- There’s nothing “more harmful” to the US dollar than failing to lift the debt ceiling, Treasury Sec. Yellen said Tuesday.
- A government default would erode trust in the dollar, make borrowing more expensive in the US, and could also reshape international finance.
- Congress is at a stalemate over raising the limit, and lawmakers have just 20 days to do so.
- See more stories on Insider’s business page.
The US dollar has served as the world’s reserve currency for decades. Banks and governments around the globe trust in its value, and that trust is integral to the US’s economic strength.
If Congress fails to raise the debt ceiling over the next few weeks, the damage to the dollar would be ruinous, Treasury Secretary Janet Yellen warned Tuesday.
Lawmakers are barreling toward an October 18 deadline to either suspend or raise the limit on how much the government can borrow. If that sounds familiar, it’s because Congress has already adjusted the ceiling 78 times since 1960.
Intense brinkmanship between Democrats and the GOP could end that streak and force the government to default on its massive debt pile. Such an outcome would spark “a financial crisis and economic recession,” and permanently mar the power of the dollar, Yellen said in testimony to the Senate Banking Committee.
“I can’t think of anything more harmful to the role of the dollar than failing to raise the debt ceiling,” the Treasury Secretary said.
The fallout would also slam everyday Americans. If government borrowing slams into the debt ceiling, investors will demand greater returns from US Treasurys. That will drive interest rates sharply higher and raise the cost of borrowing for ordinary Americans. Interest payments on mortgages, car loans, and credit cards would skyrocket, Yellen said.
Progress toward a solution, however, is scant. Senate Republicans led by Minority Leader Mitch McConnell have said Democrats will have to raise the ceiling on their own, arguing such action allows them to spend irresponsible amounts of government cash. Democrats maintain raising the limit only covers past spending, and that Republicans’ spending under President Donald Trump added trillions in government debt.
It’s far from the first time Yellen has sounded the alarm on debt-ceiling fallout. Hours ahead of the Senate hearing, Yellen sent lawmakers a letter that set October 18 as the deadline for a debt crisis. The Treasury’s “extraordinary measures” to pay the government’s debts would run out by that day, she said. The Treasury Secretary previously warned the ceiling would be reached by mid-October.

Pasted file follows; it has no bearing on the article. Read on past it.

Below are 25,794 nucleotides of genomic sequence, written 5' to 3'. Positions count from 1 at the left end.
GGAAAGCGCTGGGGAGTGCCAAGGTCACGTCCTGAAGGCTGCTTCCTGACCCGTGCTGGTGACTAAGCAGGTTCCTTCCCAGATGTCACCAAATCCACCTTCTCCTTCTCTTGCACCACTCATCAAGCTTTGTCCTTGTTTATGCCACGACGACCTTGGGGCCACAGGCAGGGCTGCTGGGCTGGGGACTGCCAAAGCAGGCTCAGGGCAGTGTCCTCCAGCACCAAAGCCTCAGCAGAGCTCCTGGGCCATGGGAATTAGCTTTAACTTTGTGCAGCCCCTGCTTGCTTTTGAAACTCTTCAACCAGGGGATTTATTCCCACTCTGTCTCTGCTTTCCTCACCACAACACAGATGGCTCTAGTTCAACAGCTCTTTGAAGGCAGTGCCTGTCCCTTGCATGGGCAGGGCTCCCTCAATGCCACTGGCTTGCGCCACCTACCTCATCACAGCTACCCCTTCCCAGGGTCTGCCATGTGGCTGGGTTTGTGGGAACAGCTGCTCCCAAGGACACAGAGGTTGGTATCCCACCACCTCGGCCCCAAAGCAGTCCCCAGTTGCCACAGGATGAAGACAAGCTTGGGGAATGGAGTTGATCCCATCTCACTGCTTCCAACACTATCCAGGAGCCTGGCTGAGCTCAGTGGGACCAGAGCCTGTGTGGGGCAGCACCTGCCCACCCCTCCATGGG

Yellen also penned a September 20 column in The Wall Street Journal that shed more light on the dangers of a government default. Failing to raise the ceiling would result in “economic catastrophe” with harmful effects throughout the US economy, she said.
“We could see indefinite delays in critical payments. Nearly 50 million seniors could stop receiving Social Security checks for a time,” she said. “Troops could go unpaid. Millions of families who rely on the monthly child tax credit could see delays.”
Yellen hasn’t spelled out the wider effects on international finance, but loss of faith in the dollar as the reserve currency could reshape the global financial system.
Democrats still have some options to lift the limit. A reconciliation measure – which requires support from all 50 Senate Democrats – could issue a temporary fix and buy precious time for Congress to reach an agreement.
For now, the party is still hopeful it can call Republicans’ bluff. The Senate is poised to vote on raising the ceiling Tuesday afternoon. If Republicans hold their ground, Democrats have just two options to avoid a calamitous default: raise the ceiling, or get rid of it entirely.